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An ion is formed when an atom gains or loses an electron. An atom which has lost one or more electrons has a positive charge. The protons remain the same

what is an ion, hydrogen ions
[Image source: Jkwchui – Own work, CC BY-SA 3.0, https://commons.wikimedia.org/w/index.php?curid=12617370 Retrieved from https://en.wikipedia.org/wiki/Ion July 6, 2017]

in number but are no longer balanced by a full complement of electrons. The atom has become a positively charged ion. If, on the other hand, an atom has gained an excess of electrons, it has become a negatively charged ion.

Metal atoms tend to lose an electron (or electrons) to become positive ions. Non-metals tend to gain an electron (or electrons) to become negatively-charged ions.

Ions with opposite charges attract each other, and ions of the same charge repel each other. Because they are charged, ions which travel through a magnetic field are deflected by it.

Ions can occur in gases and liquids, but tend to rapidly join with ions of the opposite charge and neutralize each other.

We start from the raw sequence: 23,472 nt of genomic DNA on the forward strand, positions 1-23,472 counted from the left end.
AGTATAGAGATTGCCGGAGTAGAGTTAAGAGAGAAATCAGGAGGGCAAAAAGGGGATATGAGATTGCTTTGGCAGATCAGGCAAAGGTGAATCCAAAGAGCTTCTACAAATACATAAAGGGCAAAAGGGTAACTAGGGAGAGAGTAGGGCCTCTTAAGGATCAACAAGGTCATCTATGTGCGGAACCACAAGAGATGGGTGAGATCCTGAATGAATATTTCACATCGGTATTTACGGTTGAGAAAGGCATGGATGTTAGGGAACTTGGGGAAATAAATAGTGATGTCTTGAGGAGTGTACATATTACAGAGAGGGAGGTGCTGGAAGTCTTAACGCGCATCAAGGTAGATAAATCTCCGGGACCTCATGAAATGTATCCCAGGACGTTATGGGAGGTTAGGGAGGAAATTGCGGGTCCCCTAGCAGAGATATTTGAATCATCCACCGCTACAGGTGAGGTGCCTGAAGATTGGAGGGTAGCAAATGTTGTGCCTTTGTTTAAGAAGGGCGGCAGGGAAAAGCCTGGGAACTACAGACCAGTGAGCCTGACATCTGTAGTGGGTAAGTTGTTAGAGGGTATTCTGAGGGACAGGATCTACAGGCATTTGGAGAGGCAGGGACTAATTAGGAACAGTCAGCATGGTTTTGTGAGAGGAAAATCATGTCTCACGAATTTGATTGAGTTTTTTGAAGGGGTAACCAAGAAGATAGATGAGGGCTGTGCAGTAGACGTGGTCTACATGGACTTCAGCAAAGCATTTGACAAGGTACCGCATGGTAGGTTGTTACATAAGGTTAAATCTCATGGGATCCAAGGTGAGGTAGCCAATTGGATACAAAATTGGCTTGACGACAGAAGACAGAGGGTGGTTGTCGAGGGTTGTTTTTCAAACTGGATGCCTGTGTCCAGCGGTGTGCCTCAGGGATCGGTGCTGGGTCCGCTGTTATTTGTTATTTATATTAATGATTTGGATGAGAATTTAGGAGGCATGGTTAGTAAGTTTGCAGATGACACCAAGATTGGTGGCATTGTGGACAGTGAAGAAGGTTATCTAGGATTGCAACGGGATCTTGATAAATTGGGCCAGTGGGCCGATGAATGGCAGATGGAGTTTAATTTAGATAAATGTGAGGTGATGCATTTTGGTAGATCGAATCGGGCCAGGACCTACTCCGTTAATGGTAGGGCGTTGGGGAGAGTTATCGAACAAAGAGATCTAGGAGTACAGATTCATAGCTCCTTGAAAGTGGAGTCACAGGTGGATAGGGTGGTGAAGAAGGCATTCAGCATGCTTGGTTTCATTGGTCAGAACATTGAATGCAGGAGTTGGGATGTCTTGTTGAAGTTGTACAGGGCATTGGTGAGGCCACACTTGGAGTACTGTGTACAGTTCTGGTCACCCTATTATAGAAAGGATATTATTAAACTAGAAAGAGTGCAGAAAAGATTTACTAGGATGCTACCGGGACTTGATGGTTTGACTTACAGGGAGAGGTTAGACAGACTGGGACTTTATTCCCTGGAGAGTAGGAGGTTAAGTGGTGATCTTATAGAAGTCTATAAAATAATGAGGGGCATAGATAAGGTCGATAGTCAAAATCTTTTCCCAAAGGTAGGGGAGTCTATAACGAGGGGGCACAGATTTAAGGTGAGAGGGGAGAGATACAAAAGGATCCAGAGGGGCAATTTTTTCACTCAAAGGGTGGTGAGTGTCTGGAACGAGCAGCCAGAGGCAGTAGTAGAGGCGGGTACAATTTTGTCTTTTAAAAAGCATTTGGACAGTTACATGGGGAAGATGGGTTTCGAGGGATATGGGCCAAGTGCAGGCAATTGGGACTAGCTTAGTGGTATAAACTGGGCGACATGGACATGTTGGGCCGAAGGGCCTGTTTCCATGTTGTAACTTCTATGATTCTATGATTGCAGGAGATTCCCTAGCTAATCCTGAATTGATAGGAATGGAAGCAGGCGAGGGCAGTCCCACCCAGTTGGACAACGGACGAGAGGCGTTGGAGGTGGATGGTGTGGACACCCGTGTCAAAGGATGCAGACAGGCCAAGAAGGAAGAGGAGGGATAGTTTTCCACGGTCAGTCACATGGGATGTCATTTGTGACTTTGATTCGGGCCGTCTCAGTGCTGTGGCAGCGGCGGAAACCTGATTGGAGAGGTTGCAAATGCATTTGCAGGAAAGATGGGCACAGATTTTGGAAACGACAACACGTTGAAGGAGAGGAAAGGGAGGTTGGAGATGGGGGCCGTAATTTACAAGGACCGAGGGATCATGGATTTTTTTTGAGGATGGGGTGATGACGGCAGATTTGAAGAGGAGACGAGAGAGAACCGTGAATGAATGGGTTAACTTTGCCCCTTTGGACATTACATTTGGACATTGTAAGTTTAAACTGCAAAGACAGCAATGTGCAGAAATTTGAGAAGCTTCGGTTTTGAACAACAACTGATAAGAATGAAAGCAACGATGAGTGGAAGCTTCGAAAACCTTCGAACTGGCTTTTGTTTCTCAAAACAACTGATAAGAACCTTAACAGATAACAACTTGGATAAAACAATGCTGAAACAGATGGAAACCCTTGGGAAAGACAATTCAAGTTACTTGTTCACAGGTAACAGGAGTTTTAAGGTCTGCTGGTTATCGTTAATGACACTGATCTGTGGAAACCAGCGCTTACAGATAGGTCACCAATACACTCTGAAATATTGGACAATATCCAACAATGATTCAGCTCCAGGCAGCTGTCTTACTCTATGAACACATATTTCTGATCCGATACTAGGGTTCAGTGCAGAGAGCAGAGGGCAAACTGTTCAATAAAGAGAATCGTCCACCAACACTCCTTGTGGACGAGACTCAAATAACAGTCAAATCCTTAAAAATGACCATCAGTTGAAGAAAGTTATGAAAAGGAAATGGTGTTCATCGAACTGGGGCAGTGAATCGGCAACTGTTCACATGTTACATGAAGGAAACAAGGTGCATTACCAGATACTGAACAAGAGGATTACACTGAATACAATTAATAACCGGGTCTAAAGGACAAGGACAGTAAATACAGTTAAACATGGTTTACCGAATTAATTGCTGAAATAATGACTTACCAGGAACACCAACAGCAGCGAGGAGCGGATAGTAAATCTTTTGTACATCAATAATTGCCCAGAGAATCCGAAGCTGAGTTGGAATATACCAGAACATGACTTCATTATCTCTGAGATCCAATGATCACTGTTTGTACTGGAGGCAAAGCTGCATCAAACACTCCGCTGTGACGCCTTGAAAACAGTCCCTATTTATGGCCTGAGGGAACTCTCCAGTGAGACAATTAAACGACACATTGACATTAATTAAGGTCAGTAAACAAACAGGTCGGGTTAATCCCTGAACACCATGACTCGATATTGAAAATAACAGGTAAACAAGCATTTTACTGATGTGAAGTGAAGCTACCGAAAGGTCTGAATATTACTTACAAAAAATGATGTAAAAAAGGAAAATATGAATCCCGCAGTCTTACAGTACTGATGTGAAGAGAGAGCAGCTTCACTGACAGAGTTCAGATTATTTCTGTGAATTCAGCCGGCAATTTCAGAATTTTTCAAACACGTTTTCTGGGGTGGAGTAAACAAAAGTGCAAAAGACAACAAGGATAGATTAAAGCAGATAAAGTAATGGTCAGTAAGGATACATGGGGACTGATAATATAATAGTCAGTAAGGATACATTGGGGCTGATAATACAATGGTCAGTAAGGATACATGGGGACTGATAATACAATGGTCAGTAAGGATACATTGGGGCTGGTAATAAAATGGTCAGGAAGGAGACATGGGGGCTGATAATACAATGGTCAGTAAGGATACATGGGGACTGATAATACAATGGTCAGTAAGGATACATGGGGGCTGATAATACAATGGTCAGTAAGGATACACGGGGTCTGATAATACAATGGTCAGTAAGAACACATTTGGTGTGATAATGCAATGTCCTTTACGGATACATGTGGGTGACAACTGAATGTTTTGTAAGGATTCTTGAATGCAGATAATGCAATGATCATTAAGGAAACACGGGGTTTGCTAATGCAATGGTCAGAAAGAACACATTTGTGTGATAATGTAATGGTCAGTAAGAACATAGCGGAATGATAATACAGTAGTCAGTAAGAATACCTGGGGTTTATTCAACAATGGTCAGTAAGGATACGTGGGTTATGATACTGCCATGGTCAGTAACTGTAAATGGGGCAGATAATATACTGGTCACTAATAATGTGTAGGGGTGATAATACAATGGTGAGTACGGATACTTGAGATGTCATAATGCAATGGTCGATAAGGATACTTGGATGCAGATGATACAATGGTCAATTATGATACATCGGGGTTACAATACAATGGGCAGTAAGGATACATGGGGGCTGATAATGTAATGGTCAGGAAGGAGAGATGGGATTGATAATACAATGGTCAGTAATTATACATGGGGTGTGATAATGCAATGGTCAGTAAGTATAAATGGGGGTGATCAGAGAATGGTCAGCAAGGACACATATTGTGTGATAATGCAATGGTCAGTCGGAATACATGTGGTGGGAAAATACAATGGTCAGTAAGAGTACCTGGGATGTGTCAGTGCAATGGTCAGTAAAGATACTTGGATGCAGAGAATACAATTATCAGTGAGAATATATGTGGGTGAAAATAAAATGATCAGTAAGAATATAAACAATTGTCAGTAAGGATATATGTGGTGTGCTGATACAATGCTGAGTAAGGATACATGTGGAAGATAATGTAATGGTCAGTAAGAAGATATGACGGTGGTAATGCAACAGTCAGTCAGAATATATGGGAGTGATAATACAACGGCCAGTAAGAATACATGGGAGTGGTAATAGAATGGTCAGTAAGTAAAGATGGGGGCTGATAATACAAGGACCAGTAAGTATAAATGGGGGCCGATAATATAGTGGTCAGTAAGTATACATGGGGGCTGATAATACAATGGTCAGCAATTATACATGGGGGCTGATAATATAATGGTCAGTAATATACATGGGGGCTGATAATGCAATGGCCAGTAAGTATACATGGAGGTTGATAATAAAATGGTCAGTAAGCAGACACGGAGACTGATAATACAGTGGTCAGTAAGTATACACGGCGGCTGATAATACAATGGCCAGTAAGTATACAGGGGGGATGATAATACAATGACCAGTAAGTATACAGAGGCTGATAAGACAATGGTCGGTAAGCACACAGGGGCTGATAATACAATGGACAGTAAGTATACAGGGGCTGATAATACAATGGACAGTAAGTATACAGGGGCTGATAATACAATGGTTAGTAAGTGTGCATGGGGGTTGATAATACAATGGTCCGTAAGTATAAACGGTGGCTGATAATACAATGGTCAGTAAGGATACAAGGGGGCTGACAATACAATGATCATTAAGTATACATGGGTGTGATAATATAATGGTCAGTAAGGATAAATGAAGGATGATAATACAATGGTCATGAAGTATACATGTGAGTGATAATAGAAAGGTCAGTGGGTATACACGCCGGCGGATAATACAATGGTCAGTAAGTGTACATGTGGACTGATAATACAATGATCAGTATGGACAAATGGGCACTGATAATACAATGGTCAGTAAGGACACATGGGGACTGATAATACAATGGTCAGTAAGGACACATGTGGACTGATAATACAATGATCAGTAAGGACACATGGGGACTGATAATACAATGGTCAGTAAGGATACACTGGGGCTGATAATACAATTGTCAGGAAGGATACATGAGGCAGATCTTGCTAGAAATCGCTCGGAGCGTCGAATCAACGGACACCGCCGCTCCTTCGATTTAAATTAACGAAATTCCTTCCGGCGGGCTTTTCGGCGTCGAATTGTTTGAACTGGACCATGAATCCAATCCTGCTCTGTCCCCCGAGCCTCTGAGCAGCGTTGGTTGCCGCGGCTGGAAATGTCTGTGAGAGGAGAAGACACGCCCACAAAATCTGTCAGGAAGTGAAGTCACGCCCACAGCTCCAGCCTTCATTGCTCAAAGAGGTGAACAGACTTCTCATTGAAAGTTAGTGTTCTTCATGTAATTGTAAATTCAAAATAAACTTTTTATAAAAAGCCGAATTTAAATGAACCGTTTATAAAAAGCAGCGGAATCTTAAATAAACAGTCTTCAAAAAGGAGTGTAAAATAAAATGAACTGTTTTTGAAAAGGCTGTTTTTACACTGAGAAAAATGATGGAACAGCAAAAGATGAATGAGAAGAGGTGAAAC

Metal Ions

ions & free electrons in a piece of metal
Metal ions in a sea of electrons. [Image source: Jkwchui – Own work, CC BY-SA 3.0, https://commons.wikimedia.org/w/index.php?curid=12617370 Retrieved from https://en.wikipedia.org/wiki/Ion July 6, 2017]

Metals are a different story. As shown in the accompanying diagram, ions form bonds with each other in a geometric pattern, called a “lattice.” The ions are shown in blue with a central black nucleus. The outermost electrons of each atom are not tightly bonded within their nuclei. The electrons fly loose and form a jittering sea of electrons not bonded with any particular ion. This leaves the blue/black ions with a positive charge.

The loose electrons are called “free electrons” or “conductivity electrons.” They are responsible for the good heat and electrical conductivity of metals. They also play a key role in magnetism.

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